Making the shift to short-haul and queue-free tourism
The coronavirus has sent tourists flocking into nature.
The tourism industry has been hit hard in the pandemic.
The businesses and holiday destinations that were not yet fully 'discovered' came through the best. They’re small, they’re local and they’re nature-based.
“These companies have certain characteristics that enable them to better weather the upheavals,” says Rita Moseng Sivertsvik. She is a researcher at Ruralis, the Institute for Rural and Regional Research. She and her colleague Magnar Forbord have contributed to a recently published book on nature-based tourism.
Most people now travel more locally when they go on vacation. They spend their holiday in Norway, but want to avoid long queues and large crowds.
This is partly due to the fear of infection, but also because more and more people want to experience something different than what everyone else is doing during the holidays. They want to have a unique experience.
Researchers use the term 'people pollution'. People increasingly want their nature experience to feel more solitary instead of sharing it with a crowd of other tourists.
Tourist guides and glacier guides also want to have smaller groups in order to make the experience better.
Mass trek up the mountains
Small, local businesses facilitate this. They want to create relationships with tourists. They use themselves and their expertise as part of the experience. And they aim for products and services of high quality. These small businesses might have to price their offerings somewhat higher to make a profit, but now people show a willingness to pay, according to Sivertsvik.
“With smaller groups, the experience becomes more unique than when fifty people line up one behind the other for a mass trek up the mountains,” she says.
Small businesses are also able to succeed because the owners often work another job as well. When tourism falters, they still have something to live on and do not have to close up shop.
Busloads of tourists less personal
The traditional district of Hardanger in the western part of Norway is one of the regions studied by the Ruralis researchers. The tourism industry there wants to attract more tourists who will pay more for niche offers rather than big groups of tourists on cheaper trips who travel together from place to place.
Harald Alvavoll in the Hardanger village of Lofthus confirmed this when he recently received a group of cider cruise guests at the Hardanger International Ciderfest:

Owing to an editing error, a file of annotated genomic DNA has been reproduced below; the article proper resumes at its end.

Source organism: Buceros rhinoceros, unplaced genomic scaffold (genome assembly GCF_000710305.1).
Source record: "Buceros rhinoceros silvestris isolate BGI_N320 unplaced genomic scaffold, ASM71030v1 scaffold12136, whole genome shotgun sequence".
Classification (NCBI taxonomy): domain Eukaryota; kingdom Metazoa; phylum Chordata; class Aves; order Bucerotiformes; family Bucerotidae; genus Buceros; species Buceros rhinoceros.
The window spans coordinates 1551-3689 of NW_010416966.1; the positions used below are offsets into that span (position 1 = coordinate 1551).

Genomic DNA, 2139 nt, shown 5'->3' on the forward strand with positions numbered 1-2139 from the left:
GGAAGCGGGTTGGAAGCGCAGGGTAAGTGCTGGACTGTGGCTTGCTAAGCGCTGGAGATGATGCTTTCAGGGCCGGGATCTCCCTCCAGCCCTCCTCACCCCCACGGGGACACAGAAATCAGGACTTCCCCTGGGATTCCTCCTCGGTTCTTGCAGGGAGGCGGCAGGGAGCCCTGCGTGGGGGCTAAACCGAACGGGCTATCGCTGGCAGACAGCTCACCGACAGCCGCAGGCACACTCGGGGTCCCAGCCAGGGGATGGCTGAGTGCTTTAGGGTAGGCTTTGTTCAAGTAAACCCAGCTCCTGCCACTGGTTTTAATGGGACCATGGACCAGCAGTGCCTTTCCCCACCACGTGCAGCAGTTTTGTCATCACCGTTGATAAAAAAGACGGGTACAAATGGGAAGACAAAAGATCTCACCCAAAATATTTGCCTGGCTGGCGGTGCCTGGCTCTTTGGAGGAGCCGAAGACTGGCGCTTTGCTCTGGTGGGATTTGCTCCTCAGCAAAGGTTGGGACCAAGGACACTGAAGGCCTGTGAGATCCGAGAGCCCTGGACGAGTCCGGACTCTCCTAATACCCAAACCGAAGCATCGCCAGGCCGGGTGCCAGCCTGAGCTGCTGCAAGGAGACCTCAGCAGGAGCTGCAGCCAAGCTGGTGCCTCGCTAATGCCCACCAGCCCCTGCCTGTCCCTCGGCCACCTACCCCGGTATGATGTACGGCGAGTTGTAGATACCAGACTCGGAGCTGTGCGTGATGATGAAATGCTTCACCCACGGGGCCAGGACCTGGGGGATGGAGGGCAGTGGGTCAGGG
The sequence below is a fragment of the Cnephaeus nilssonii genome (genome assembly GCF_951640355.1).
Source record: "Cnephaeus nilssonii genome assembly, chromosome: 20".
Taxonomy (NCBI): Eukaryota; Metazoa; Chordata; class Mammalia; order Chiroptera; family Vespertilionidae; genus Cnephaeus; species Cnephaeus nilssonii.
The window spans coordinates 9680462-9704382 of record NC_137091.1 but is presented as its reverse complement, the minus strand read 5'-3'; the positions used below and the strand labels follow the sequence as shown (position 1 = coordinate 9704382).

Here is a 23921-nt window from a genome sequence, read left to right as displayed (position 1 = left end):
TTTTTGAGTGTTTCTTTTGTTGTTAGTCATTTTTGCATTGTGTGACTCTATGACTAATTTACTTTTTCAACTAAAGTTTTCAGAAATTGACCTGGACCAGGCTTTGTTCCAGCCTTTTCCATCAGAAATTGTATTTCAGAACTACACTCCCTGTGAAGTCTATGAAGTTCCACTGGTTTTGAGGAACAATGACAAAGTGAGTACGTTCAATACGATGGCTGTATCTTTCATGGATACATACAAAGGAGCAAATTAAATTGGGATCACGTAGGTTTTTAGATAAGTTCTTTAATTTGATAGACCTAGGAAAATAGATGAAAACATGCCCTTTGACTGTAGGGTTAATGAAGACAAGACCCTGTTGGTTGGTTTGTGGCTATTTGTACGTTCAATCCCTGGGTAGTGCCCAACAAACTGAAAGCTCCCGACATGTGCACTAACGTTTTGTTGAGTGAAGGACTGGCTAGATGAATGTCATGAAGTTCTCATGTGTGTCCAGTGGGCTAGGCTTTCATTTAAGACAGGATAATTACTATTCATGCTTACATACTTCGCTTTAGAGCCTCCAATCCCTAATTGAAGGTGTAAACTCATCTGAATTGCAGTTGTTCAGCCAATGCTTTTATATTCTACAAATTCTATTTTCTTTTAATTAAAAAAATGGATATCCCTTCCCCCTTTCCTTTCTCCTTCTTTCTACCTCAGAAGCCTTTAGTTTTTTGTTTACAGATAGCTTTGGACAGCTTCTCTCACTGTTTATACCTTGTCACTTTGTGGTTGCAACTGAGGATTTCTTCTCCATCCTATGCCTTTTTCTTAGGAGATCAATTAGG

“The coronavirus has brought us a lot of Norwegians visitors,” says the apple farmer, who runs Alvavoll Fruit and Cider farm.
Forget the most popular spots
Researcher Agnes Brudvik Engeset at the Western Norway Research Institute is witnessing the same trend.
“Last year, Norwegians rediscovered many of the country’s well-known destinations. They ticked off a lot of places on their bucket lists. Now the challenge is to convince people to choose other mountains to hike, because popular destinations had such colossal hiking pressure last year,” says Engeset.
The larger tourist destinations need to think more about the fact that there isn’t room for everyone at only the biggest tourist sites and how they might broaden their tourist appeal.
Overtourism on Nordfjord roads
We’re familiar with overtourism in major tourist destinations like Venice and Barcelona. But in Norway, the roads to the white sandy beaches on the Nordfjord coast in northern Vestland county are not scaled for the tourism pressure they’re experiencing now.
Engeset talks about how the balance has shifted from business to guest. Now social media is drawing out the Norwegian gems.
“We’ve worked a bit with the peninsula of Stadlandet. A lot of people say the tourism there really picked up after the arrival of Instagram. That’s when the local community has to come together to think about what image they want to publicize,” says Engeset.
Daily life and culture
She would like to put in a plug for the culture in rural tourism as well. Engeset describes her interviews with adult British tourists in Balestrand in Hardanger. They had criss-crossed fjords and glaciers on their list, but what they wanted to experience more of was daily life in rural Norway. Where’s the pharmacy? Is there any pub here?
“Tourists – Norwegian or others – don’t have to hit the top three attractions this summer. They can hike a mountain ridge that’s just as beautiful, but that has far fewer people. And they should also keep their eyes open for cultural experiences,” says Engeset.
Competition is fierce
Sivertsvik will start following up with the tourist companies that she and Forbord interviewed for the book. On this round of visits she will find out how they’ve come through the crisis last year and this year.
“There are an incredible number of offers, and the competition is fierce. At the same time, small businesses have probably become more visible in the last year,” she says.
Magnar Forbord & Rita Moseng Sivertsvik: The importance of interactions and networks in the nature-based tourism industry. In: Peter Fredman og Jan V. Haukeland (ed.): Nordic Perspectives on Nature-based Tourism. From Place-based Resources to Value-added Experiences. Edward Elgar Publishing, 2021. (Summary)
Agnes Brudvik Engeset et.al.: Med hjarte på rette staden – turistopplevingar, kultur og «sense of rural place» (With a heart in the right city - tourist experiences, culture and 'sense of rural place'). In: Leif Longvanes, Eli Bjørhusdal, Joar Fossøy, Dorthea Sekkingstad & Torbjørn Årethun (ed.): Stadutvikling. Fjordantologien 2021. Universitetsforlaget, 2021.